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Question Number: 33303

Law 11 - Offside 5/3/2019

RE: Youth to adult, comp and rec.

Barry Stewart of Chilliwack, BC Canada asks...

This question is a follow up to question 33297

Sorry to bang on about the 'dummy' play and offside.

We know that a player can no longer feint on his PK kick, once he has run up to the ball. The purpose of the feint is/was to get the goalie to move, thus making it easier to score.

So: how about a PIOP who makes a clear attempt to kick or head the ball - but misses? It may be an intended attempt, or a clever feint - but to me, it satisfies the wording: 'clearly attempting to play a ball which is close when this action impacts on an opponent.'

Is it no problem, unless the referee believes defenders were affected by the near miss?

I know every case is unique.

Thanks again for your advice.

Answer provided by Referee Joe McHugh

Hi Barry
A few seasons ago there was an offside scenario in a Liverpool game where a PIOP went to play the ball, missed it and it then went to a team mate Benteke that came from an onside position to score. The goal was awarded and it did cause a furore.
The play was reviewed after the game by the PL Referee body and it was deemed that the actions of the PIOP had in fact interfered with an opponent in that case the goalkeeper so the goal should not have been allowed.
It is covered under the condition ** clearly attempting to play a ball which is close when this action impacts on an opponent**
Now what we said in the previous answers was that if the dummy interferes with an opponent then offside should be called. If the *dummy* is a disguised attempt to play the ball which impacts on an opponent then it is offside. If the *dummy* gets in the way of an attempt by an opponent to play the ball that is also interfering
What we did say was that a PIOP who avoids the ball in whatever fashion in isolation is not interfering with play or an opponent and to quote the advice ** situations where there is no opposition player near, he should not be penalised**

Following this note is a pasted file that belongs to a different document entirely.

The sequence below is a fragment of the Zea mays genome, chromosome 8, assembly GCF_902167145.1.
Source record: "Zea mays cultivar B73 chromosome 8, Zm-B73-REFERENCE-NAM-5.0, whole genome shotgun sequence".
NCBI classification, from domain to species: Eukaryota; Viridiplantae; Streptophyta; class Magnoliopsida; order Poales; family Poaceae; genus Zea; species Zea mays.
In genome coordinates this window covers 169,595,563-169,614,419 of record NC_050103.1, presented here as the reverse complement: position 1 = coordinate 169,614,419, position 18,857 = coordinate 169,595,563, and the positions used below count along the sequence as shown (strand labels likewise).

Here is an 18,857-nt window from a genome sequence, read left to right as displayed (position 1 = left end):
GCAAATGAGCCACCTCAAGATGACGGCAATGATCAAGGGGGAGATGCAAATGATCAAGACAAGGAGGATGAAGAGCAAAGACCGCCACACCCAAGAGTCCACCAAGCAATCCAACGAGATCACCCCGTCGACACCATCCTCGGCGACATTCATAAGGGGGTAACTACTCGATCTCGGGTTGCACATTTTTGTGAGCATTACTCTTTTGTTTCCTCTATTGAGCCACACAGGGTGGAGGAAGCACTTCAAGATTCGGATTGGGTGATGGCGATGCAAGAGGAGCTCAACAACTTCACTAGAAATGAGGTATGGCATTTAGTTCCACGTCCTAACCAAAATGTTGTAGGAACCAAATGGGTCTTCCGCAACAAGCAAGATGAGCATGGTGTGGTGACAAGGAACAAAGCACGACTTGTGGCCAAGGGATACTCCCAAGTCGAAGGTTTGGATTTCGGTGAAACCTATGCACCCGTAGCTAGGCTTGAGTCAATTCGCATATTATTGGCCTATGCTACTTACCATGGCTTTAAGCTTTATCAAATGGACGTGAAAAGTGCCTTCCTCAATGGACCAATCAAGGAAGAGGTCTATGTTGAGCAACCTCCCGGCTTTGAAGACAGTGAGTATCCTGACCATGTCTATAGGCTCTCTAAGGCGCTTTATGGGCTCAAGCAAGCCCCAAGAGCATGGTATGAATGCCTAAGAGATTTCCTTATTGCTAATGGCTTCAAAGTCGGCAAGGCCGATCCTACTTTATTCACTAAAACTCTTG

If all he is doing is avoiding the ball with no possibility of interfering then that is not offside.

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Answer provided by Referee Richard Dawson

Hi Barry ,
the thing is by beating an issue to its bare bones you can finally understand it.
We are ALL in agreement that if there is INTERFERENCE with an opponent by a PIOP it IS an INDFK offence.
We can consider, is a dummy a form of interference?
It CAN NOT be an interference with play as the ball MUST be touched but COULD it under certain cases, be sufficient INVOLVEMENT to interfere with an opponent?
We have all agreed that under very LIMITED circumstances it MIGHT be, in the opinion of the official to fulfill the blocking or challenging aspect whereby an opponent is disadvantaged in not being able to get to or see said ball due to what the PIOP is doing and being so close & in such a position as to pose a CLEAR obstacle to the defender's ability to get to the ball . Remember what the defender THINKS is irrelevant. The choice to mark is NOT relevant. The choice to chase is not relevant. The choice to watch and wait is not relevant.

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Answer provided by Referee Peter Grove

Hi Barry,
I think to understand this, we have to look at the entirety of the advice issued by the IFAB in this regard.

For instance, in trying to parse the meaning of 'clearly attempting to play a ball which is close when this action impacts on an opponent,' we have to take into account that when it talks about impacting on an opponent, this means, in the IFAB's own words, that it 'impacts on the ability of an opponent to play the ball.'

Also, in the 'Additional Guidance to Law 11' issued in July 2015, they state that:

'where a player tries to play the ball [...] in situations where there is no opposition player near, he should not be penalised'

So although, as I said in my previous response, I don't consider a dummy to be an attempt to play the ball (it's actually pretty much the opposite) even if you do think it's an attempt to play the ball, unless it is done in relatively close proximity to an opponent, and in such a way that it more or less physically impinges upon the opponent's ability to play the ball, my reading of their words is that the IFAB does not consider this to be an offside offence.

So I think it's pretty much right to say that it is (to borrow your phraseology) 'no problem, unless the referee believes defenders were affected by the near miss' - and bearing in mind that what must be affected is the defender's actual ability to play the ball. Merely distracting the opponent or affecting their thinking is not enough to trigger an offside offence.

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Offside Explained by Chuck Fleischer & Richard Dawson, Former & Current Editor of AskTheRef

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